Classique Tourbillon Extra-Plat Automatique 5367 in platinum, $161,800 by Breguet at Neiman Marcus, Stanford Shopping Center.
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Classique Tourbillon Extra-Plat Automatique 5367 in rose gold, $147,500, both by Breguet at Neiman Marcus, Stanford Shopping Center.
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A vintage Breguet timepiece.
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A certain masterly nine-lives social agility allowed 18th-century Swiss innovator Abraham-Louis Breguet to flourish as favored watchmaker to King Louis XVI and Marie Antoinette, but also to forge a friendship with revolutionary leader Jean-Paul Marat that helped him escape certain guillotine death and flee to Switzerland during the better part of the Reign of Terror. Abraham-Louis’ invention of the self-winding, or “perpétuelle,” watch was wildly popular with the court, and his “para-chute,” the first shock-protection device, made watches sturdier, all while adhering to an elegantly austere aesthetic that prefigured neoclassicism. But, says Breguet historian and seventh-generation descendent Emmanuel Breguet, we might thank his two years in Switzerland for Abraham-Louis’ creative renaissance. “When he returned to Paris, a number of exceptional inventions quickly took shape.”
Notably, Abraham-Louis hit on a solution to the most vexing problem for watchmakers at the time: how to compensate for errors in a watch’s functioning caused by changes in the timepiece’s positioning. The constant rotation of a tourbillon regulator, which he patented in 1801, “cancels out the effects of the Earth’s gravity, which is the enemy of regularity in timekeeping,” says Emmanuel. Upstairs at the Breguet boutique on Place Vendôme in Paris, you can find the third ever made—Abraham-Louis’ very first four-minute—tourbillon, along with letters from clients and handrecorded notes of every sale made since 1787 (earlier archives were destroyed by revolutionaries). As Breguet continues to reacquire its history, more than 100 pieces attest to Abraham-Louis’ inventiveness, from the oldest travel clocks to marine chronometers; a tact (or touch) watch made for Empress Josephine; and watches sold to Turkish, Russian and British royalty and militaries around the world. At the nearby Musée des Arts et Métiers, five generations of Breguet inventions attest to Abraham-Louis’ legacy of innovation, from early telegraphs to timepieces to the Breguet biplane built by relative Louis Charles Breguet in 1911.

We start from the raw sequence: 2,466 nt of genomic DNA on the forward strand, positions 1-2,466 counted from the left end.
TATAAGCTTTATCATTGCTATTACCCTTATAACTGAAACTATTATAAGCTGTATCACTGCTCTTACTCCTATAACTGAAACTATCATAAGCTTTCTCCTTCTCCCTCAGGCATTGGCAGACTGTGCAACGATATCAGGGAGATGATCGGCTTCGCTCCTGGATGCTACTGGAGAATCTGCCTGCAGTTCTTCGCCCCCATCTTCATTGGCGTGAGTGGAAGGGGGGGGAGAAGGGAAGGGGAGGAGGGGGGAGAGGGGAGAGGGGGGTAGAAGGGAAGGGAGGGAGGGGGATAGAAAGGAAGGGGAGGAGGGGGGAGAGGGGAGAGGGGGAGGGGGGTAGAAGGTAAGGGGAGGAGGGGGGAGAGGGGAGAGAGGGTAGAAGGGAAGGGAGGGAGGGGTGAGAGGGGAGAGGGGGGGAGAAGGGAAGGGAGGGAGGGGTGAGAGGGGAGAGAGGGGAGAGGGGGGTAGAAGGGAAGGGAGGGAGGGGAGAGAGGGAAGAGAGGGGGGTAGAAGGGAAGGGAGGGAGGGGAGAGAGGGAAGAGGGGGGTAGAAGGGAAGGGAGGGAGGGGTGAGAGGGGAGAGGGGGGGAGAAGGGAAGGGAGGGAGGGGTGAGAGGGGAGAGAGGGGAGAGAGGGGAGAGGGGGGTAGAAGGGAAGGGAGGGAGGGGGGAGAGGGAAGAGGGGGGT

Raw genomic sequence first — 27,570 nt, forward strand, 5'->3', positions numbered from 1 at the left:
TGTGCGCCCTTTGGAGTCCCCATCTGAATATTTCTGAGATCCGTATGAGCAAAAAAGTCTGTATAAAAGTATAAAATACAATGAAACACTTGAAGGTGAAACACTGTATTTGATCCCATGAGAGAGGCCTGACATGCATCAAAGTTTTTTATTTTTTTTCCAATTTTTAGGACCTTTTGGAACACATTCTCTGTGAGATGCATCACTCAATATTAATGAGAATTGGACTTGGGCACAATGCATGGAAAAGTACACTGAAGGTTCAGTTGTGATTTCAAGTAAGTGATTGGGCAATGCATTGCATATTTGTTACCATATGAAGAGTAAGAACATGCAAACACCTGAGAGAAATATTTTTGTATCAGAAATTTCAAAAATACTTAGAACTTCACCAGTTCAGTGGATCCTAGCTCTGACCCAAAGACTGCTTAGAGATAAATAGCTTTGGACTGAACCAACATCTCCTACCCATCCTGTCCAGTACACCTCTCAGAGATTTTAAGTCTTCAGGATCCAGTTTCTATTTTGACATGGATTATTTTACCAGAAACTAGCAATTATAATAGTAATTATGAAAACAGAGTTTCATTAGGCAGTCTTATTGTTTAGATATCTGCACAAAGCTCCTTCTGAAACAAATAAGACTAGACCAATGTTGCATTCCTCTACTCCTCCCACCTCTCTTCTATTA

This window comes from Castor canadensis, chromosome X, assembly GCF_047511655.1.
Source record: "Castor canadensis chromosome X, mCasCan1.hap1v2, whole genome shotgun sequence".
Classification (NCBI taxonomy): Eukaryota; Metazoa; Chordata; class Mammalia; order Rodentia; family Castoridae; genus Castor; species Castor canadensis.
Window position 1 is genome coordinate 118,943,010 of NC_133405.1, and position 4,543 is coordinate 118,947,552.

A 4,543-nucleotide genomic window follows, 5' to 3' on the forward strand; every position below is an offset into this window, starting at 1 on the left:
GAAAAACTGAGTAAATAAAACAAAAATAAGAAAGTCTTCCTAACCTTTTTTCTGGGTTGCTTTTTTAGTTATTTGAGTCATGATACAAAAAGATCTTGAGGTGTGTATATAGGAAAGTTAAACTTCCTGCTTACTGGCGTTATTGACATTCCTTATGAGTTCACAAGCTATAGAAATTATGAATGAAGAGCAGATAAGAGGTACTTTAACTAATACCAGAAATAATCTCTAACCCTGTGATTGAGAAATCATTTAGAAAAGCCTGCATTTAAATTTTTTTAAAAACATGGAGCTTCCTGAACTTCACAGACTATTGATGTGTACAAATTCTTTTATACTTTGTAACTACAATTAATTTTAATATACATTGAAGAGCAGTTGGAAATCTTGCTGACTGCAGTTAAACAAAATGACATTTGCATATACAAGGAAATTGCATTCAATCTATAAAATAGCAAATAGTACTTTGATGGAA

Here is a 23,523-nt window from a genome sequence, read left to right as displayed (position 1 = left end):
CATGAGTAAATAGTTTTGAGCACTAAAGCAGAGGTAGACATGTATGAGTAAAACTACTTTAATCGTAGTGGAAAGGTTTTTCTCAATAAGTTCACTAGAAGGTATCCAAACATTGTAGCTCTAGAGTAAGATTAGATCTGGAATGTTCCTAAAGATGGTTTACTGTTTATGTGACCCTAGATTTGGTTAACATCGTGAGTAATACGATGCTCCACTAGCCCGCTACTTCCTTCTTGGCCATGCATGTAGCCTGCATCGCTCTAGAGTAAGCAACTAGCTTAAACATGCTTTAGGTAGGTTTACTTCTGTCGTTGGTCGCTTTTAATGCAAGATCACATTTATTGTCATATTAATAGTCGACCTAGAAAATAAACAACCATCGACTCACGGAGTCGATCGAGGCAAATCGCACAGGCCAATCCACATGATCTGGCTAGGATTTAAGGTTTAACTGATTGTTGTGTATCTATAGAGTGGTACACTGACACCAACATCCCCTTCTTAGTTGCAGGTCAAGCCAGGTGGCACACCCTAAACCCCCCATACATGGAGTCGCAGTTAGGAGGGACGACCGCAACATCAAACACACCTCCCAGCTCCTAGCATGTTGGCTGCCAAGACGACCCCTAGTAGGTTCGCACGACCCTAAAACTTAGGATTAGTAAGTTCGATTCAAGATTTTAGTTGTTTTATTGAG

This year, Breguet adds a tourbillon on an enamel dial (a first for the brand) to its Grandes Complications collection. The new Classique Tourbillon Extra-Plat Automatique 5367, measuring 7.45 mm thick with a 3 mm movement, pays tribute to Abraham-Louis’ early designs, with trademark Breguet blue hands in striking contrast to the simple Grand Feu white enamel, belying the richness of its movement with handengraved bridges, and barrel and oscillating platinum weight visible through sapphire crystal caseback. A perfect balance of fanciful Breguet innovation with classic looks, the timepiece pays beautiful homage to Breguet’s first tourbillon, patented 217 years ago. Breguet Museum, 6 Place Vendôme
Originally published in the October/November issue of Silicon Valley